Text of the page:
8. Geoffrey R. Dunbar & Arthur Lewbel & Krishna Pendakur, 2013. "Children's Resources in Collective Households: Identification, Estimation, and an Application to Child Poverty in Malawi," American Economic Review, American Economic Association, vol. 103(1), pages 438-471, February.
    9. Maurizio Mazzocco, 2007. "Household Intertemporal Behaviour: A Collective Characterization and a Test of Commitment," Review of Economic Studies, Oxford University Press, vol. 74(3), pages 857-895.
    10. Denni Tommasi & Alexander Wolf, 2016. "Overcoming Weak Identification in the Estimation of Household Resource Shares," Working Papers ECARES ECARES 2016-12, ULB -- Universite Libre de Bruxelles.
    11. Chiappori, Pierre-Andre, 1988. "Rational Household Labor Supply," Econometrica, Econometric Society, vol. 56(1), pages 63-90, January.
    12. Lewbel, Arthur & Pendakur, Krishna, 2008. "Estimation of collective household models with Engel curves," Journal of Econometrics, Elsevier, vol. 147(2), pages 350-358, December.
    13. Lazear, Edward P & Michael, Robert T, 1980. "Family Size and the Distribution of Real Per Capita Income," American Economic Review, American Economic Association, vol. 70(1), pages 91-107, March.
    14. Shelly Lundberg & Robert Pollak, 2003. "Efficiency in Marriage," Review of Economics of the Household, Springer, vol. 1(3), pages 153-167, September.
    Full references (including those not matched with items on IDEAS)

    Citations

    Citations are extracted by the CitEc Project, subscribe to its RSS feed for this item.
    as


    Cited by:

    1. repec:eee:ecolet:v:163:y:2018:i:c:p:75-78 is not listed on IDEAS

    More about this item

    Keywords

    collective model; sharing rule; resource shares; demand system; MCMC;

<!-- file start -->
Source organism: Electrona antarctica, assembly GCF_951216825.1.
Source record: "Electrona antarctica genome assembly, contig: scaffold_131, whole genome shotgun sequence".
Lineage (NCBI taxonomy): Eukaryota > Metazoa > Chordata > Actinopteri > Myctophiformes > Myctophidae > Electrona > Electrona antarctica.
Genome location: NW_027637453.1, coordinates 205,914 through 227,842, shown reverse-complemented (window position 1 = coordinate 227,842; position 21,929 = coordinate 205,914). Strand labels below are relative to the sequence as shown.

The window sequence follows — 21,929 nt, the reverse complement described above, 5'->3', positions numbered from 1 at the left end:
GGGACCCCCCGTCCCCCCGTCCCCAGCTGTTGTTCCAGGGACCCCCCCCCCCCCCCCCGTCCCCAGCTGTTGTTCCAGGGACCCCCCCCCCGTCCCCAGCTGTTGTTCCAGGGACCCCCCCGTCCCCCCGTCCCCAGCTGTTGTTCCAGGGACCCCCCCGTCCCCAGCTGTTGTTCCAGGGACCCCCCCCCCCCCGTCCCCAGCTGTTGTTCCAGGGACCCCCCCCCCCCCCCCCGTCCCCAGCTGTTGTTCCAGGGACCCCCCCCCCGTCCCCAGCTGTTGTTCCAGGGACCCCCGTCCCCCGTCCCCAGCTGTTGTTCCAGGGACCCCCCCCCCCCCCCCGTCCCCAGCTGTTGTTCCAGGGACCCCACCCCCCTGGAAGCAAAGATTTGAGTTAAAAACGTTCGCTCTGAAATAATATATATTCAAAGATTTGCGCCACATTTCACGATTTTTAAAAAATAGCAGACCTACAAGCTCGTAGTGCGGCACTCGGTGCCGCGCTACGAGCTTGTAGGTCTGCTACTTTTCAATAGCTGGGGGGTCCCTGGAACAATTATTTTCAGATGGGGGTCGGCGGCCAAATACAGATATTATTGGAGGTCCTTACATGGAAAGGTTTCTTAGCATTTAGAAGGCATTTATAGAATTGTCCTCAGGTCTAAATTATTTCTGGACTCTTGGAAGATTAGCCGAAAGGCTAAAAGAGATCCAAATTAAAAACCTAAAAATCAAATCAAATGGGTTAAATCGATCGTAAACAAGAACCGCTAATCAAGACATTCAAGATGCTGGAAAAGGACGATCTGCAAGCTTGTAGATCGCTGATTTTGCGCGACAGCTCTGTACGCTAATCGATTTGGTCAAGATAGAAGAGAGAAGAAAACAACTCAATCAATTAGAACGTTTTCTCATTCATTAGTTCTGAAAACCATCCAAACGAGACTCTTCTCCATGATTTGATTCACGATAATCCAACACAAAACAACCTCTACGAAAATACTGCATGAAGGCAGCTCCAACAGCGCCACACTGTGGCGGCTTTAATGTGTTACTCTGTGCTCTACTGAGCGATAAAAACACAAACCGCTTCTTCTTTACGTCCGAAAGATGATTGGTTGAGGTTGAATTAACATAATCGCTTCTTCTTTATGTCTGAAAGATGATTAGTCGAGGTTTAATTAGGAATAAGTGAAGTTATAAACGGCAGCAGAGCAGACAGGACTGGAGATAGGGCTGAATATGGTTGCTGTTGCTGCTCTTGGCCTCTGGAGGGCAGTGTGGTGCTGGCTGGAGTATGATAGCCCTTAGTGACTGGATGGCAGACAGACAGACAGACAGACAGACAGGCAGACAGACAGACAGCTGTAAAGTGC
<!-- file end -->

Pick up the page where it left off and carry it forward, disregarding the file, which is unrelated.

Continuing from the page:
NEP fields

    This paper has been announced in the following NEP Reports:

    Statistics

    Access and download statistics

    Corrections

    All material on this site has been provided by the respective publishers and authors. You can help correct errors and omissions. When requesting a correction, please mention this item's handle: RePEc:eca:wpaper:2013/239580. See general information about how to correct material in RePEc.

    For technical questions regarding this item, or to correct its authors, title, abstract, bibliographic or download information, contact: (Benoit Pauwels). General contact details of provider: http://edirc.repec.org/data/arulbbe.html .

    If you have authored this item and are not yet registered with RePEc, we encourage you to do it here. This allows to link your profile to this item. It also allows you to accept potential citations to this item that we are uncertain about.

    If CitEc recognized a reference but did not link an item in RePEc to it, you can help with this form .

    If you know of missing items citing this one, you can help us creating those links by adding the relevant references in the same way as above, for each refering item. If you are a registered author of this item, you may also want to check the "citations" tab in your RePEc Author Service profile, as there may be some citations waiting for confirmation.

    Please note that corrections may take a couple of weeks to filter through the various RePEc services.

    IDEAS is a RePEc service hosted by the Research Division of the Federal Reserve Bank of St. Louis . RePEc uses bibliographic data supplied by the respective publishers.